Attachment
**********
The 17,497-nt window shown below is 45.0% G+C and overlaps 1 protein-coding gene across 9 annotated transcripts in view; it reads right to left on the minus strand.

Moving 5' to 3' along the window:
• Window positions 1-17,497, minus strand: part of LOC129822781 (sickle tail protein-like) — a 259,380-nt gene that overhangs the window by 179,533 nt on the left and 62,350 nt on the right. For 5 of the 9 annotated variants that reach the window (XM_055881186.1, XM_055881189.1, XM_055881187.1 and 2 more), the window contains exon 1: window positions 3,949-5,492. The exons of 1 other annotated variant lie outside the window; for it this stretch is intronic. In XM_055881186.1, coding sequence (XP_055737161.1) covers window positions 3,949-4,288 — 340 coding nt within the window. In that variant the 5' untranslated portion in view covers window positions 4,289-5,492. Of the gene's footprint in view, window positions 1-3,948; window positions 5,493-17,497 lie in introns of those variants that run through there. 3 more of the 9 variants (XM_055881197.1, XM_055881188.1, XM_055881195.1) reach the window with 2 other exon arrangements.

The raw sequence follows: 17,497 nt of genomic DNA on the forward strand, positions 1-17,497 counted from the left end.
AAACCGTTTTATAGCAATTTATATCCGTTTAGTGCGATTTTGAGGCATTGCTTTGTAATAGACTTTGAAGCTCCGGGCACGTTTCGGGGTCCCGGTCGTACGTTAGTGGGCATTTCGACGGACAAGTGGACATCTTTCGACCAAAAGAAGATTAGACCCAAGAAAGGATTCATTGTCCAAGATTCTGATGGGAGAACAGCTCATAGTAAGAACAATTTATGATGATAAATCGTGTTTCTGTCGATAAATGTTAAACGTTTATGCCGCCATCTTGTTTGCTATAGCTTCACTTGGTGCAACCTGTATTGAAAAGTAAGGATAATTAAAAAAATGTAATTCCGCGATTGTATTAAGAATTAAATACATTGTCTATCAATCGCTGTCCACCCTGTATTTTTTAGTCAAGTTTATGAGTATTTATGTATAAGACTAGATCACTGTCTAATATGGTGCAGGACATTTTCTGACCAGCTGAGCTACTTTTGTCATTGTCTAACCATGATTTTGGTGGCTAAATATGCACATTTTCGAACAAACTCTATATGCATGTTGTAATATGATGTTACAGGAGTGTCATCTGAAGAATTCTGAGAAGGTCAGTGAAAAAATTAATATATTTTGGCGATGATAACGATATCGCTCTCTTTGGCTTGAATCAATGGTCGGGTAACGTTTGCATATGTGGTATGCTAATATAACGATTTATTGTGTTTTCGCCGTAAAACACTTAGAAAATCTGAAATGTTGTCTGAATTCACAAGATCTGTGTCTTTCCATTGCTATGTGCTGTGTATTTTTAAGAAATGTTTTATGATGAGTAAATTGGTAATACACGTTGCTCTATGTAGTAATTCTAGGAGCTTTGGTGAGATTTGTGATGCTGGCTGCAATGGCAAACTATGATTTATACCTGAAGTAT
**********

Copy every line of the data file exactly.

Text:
The 17,497-nt window shown below is 45.0% G+C and overlaps 1 protein-coding gene across 9 annotated transcripts in view; it reads right to left on the minus strand.

Moving 5' to 3' along the window:
• Window positions 1-17,497, minus strand: part of LOC129822781 (sickle tail protein-like) — a 259,380-nt gene that overhangs the window by 179,533 nt on the left and 62,350 nt on the right. For 5 of the 9 annotated variants that reach the window (XM_055881186.1, XM_055881189.1, XM_055881187.1 and 2 more), the window contains exon 1: window positions 3,949-5,492. The exons of 1 other annotated variant lie outside the window; for it this stretch is intronic. In XM_055881186.1, coding sequence (XP_055737161.1) covers window positions 3,949-4,288 — 340 coding nt within the window. In that variant the 5' untranslated portion in view covers window positions 4,289-5,492. Of the gene's footprint in view, window positions 1-3,948; window positions 5,493-17,497 lie in introns of those variants that run through there. 3 more of the 9 variants (XM_055881197.1, XM_055881188.1, XM_055881195.1) reach the window with 2 other exon arrangements.

The raw sequence follows: 17,497 nt of genomic DNA on the forward strand, positions 1-17,497 counted from the left end.
AAACCGTTTTATAGCAATTTATATCCGTTTAGTGCGATTTTGAGGCATTGCTTTGTAATAGACTTTGAAGCTCCGGGCACGTTTCGGGGTCCCGGTCGTACGTTAGTGGGCATTTCGACGGACAAGTGGACATCTTTCGACCAAAAGAAGATTAGACCCAAGAAAGGATTCATTGTCCAAGATTCTGATGGGAGAACAGCTCATAGTAAGAACAATTTATGATGATAAATCGTGTTTCTGTCGATAAATGTTAAACGTTTATGCCGCCATCTTGTTTGCTATAGCTTCACTTGGTGCAACCTGTATTGAAAAGTAAGGATAATTAAAAAAATGTAATTCCGCGATTGTATTAAGAATTAAATACATTGTCTATCAATCGCTGTCCACCCTGTATTTTTTAGTCAAGTTTATGAGTATTTATGTATAAGACTAGATCACTGTCTAATATGGTGCAGGACATTTTCTGACCAGCTGAGCTACTTTTGTCATTGTCTAACCATGATTTTGGTGGCTAAATATGCACATTTTCGAACAAACTCTATATGCATGTTGTAATATGATGTTACAGGAGTGTCATCTGAAGAATTCTGAGAAGGTCAGTGAAAAAATTAATATATTTTGGCGATGATAACGATATCGCTCTCTTTGGCTTGAATCAATGGTCGGGTAACGTTTGCATATGTGGTATGCTAATATAACGATTTATTGTGTTTTCGCCGTAAAACACTTAGAAAATCTGAAATGTTGTCTGAATTCACAAGATCTGTGTCTTTCCATTGCTATGTGCTGTGTATTTTTAAGAAATGTTTTATGATGAGTAAATTGGTAATACACGTTGCTCTATGTAGTAATTCTAGGAGCTTTGGTGAGATTTGTGATGCTGGCTGCAATGGCAAACTATGATTTATACCTGAAGTAT